I want to hinge my hero image frame to the Top and to the Left and to the Right. But notice when I try to check the Right check box, it doesn't let me. That's because Liquid Layout can't obey that particular rule unless something about resizing the object changes. Think about it. If my page gets wider or narrower, and I want that frame to pin to those three sides, the size of the frame has to change. I have to allow it to resize. So, I have to check the Width box as well and permit that frame's width to change according to how the page changes, and then I can pin it to the right.
So, all of this stuff is very inter-related. There are limits to what you can lock and what you can pin based on what you allow in terms of resizing the object itself. I'm going to resize the page again just by dragging it out, and now you can see my hero image frame at the top stays glued to the top, left, and right, but its width changes in order to make that happen. Typically, the goal of applying this level of specific liquid layout behavior to your design is to see how that design adapts to changes in screen size.
You may know from your client or your web developer that what they want is a page that is not necessarily fixed in width all the time. They want something that adapts to different screen sizes and browser window widths. And as you design, you really are working with fixed values to start out with, and you want to test how exactly your design is going to hold up to changes in say the height and width of a page. And using Liquid Layout is a really good way of seeing how your design holds up in those situations.
Let's take a look at this page after I've done a fair amount of work to it and applied Liquid Layout Rules to everything on the page. I'm going to go to the liquid_finished.indd page. This is the same layout, but I've spent some time on the Master page, going in and applying Object-based liquid layout rules to every object on the page so that they behave in the way I want them to behave. Let's see what happens as I start resizing this page. First, I'm going to hide this Column grid, so we can see more of the page without distraction.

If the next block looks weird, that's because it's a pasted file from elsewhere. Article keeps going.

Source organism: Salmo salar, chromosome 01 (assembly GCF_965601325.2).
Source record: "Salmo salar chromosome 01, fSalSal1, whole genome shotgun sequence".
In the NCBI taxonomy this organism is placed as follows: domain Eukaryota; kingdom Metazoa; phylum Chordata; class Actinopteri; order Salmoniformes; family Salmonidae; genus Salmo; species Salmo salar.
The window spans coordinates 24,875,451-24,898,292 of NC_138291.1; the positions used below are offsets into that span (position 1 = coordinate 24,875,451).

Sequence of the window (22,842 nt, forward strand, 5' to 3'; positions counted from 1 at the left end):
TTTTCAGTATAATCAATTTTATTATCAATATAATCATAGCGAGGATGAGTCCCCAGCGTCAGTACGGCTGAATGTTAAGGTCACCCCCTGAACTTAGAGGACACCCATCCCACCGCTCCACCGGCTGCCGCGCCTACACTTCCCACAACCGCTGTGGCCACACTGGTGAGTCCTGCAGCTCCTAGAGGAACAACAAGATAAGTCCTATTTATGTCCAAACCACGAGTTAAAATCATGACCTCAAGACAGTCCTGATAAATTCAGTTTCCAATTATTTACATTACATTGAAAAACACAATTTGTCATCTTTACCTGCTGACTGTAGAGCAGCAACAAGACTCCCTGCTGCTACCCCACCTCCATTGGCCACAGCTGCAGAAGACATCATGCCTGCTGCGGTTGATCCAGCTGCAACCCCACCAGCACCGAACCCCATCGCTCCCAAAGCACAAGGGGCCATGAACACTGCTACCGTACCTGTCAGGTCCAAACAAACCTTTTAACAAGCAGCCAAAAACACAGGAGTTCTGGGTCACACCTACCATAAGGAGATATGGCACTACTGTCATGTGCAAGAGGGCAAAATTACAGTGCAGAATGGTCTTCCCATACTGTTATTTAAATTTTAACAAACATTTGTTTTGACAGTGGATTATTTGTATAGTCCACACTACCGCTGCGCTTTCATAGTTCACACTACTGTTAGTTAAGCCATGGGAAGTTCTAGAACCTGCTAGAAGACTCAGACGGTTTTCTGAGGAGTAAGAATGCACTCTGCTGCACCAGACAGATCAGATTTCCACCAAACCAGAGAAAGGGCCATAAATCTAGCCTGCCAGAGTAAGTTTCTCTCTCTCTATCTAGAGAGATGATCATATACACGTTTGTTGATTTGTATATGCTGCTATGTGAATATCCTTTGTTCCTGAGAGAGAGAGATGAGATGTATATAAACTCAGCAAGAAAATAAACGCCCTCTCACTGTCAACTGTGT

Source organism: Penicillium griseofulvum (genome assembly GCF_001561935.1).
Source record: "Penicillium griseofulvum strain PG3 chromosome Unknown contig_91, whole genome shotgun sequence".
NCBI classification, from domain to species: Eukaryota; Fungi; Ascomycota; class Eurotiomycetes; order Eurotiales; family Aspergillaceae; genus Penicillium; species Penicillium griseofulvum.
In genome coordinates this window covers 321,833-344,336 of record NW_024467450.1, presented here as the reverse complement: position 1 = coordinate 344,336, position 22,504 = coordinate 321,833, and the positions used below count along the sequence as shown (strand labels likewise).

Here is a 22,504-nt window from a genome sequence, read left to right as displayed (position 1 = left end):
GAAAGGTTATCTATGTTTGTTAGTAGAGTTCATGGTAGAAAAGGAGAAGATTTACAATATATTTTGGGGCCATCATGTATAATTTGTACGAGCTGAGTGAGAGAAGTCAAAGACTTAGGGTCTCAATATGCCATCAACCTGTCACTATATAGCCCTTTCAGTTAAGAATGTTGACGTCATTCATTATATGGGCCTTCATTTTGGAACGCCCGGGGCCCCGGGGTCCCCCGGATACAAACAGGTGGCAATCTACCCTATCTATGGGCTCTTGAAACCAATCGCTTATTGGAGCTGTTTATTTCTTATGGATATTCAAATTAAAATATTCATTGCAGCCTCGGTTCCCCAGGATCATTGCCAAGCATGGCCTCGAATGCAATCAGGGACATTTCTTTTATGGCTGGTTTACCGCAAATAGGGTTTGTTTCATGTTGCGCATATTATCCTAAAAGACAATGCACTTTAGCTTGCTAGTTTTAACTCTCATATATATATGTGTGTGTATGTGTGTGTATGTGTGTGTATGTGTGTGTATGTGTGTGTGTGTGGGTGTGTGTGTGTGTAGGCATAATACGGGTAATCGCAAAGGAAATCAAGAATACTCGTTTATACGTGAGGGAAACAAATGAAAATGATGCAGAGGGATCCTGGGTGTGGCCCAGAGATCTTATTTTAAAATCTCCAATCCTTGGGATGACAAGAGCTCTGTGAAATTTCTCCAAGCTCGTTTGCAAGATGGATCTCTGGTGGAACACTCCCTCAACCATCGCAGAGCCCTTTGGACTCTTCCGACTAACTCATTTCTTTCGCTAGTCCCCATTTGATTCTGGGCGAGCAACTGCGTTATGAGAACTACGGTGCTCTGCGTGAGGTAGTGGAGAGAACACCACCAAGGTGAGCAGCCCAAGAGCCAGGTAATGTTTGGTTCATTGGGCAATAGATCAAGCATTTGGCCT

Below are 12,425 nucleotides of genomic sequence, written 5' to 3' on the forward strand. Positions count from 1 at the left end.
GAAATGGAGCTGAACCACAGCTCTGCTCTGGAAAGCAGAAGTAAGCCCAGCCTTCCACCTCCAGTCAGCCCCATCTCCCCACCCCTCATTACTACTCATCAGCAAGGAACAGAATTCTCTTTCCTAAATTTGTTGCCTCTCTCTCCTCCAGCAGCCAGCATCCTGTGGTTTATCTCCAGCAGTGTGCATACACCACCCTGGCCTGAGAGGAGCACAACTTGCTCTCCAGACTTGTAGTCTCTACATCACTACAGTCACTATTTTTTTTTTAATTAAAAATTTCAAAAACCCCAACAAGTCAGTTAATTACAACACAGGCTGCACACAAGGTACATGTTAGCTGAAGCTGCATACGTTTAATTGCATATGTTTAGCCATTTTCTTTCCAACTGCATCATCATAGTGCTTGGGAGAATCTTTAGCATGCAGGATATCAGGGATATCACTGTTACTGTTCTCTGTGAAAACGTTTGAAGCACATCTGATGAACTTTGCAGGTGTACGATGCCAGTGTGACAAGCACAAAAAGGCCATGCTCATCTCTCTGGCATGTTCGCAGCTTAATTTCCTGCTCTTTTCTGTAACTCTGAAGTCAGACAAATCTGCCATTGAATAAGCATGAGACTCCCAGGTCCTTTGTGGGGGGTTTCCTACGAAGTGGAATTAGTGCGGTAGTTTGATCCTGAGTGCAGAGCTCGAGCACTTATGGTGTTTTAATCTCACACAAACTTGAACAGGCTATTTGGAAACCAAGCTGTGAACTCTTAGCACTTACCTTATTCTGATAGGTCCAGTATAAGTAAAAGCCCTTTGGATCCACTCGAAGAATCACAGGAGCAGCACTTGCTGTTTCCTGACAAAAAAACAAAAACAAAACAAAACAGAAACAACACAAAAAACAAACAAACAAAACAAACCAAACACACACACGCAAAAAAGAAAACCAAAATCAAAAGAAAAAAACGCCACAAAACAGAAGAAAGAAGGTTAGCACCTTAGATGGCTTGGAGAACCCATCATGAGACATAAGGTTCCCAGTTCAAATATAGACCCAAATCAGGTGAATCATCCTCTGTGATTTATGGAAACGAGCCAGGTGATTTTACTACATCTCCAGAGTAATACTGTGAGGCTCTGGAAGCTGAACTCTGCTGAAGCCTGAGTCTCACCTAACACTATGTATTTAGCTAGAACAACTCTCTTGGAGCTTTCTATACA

I will click, hold, and drag the bottom of this page which is selected with the Page tool, and I'm going to start pulling it out to the right. And not everything redraws right away, but you can see based on just the expansion of the frames that the objects on my page are adapting quite nicely, and my design is holding up fairly well. Now, if you've bend something far enough, it's bound to break. You're not really looking to see if your design will fit every single possible scenario out there.
You want to see if your design is going to hold up to a slightly narrower browser width, or screen size width, and if it's going to also hold up and look the way you want in a slightly larger one. So, I'm going to pull this out to a size that might show up on say a 1280-wide browser display. I'll hold down the Option key and release. So I commit to that change. Once I do that, everything refreshes, and I see my page as it is now, and it doesn't look too bad.
If I go to the second page in my document, I've got some text that's running over. But overall, my design is holding up fairly well. I do also want to point out that yes, I've changed this document page, and this document page, but if I go back to the Master, I've changed the Master as well. Using this Object-based liquid layout rule that is controlled by the Master page means you're committing to changing every document page and every master page and every master page based on that master page when you make your changes to the actual page dimensions.
Here, I've got two other Masters, both based on that first A-Standard Master page, and they've all changed just as a result of me changing that single document page. It's a document-wide change, and that's an important behavior to be aware of. The particulars of your design and the objects in your layout will ultimately determine which Liquid Layout Rule approach is best for you. Each has its strengths and weaknesses. But they are a big timesaver compared to redesigning every page manually.
- Understanding web concepts such as pages, pixels, and the box model
- Working within web colors and grids
- Working with type and type styles
- Designing a nav bar with tables
- Setting up a template with headers, footers, and modular content
- Experimenting with liquid and alternate layouts
- Adding interactive content such as links and video
- Exporting flat PNG and JPEG comps
- Exporting HTML and CSS content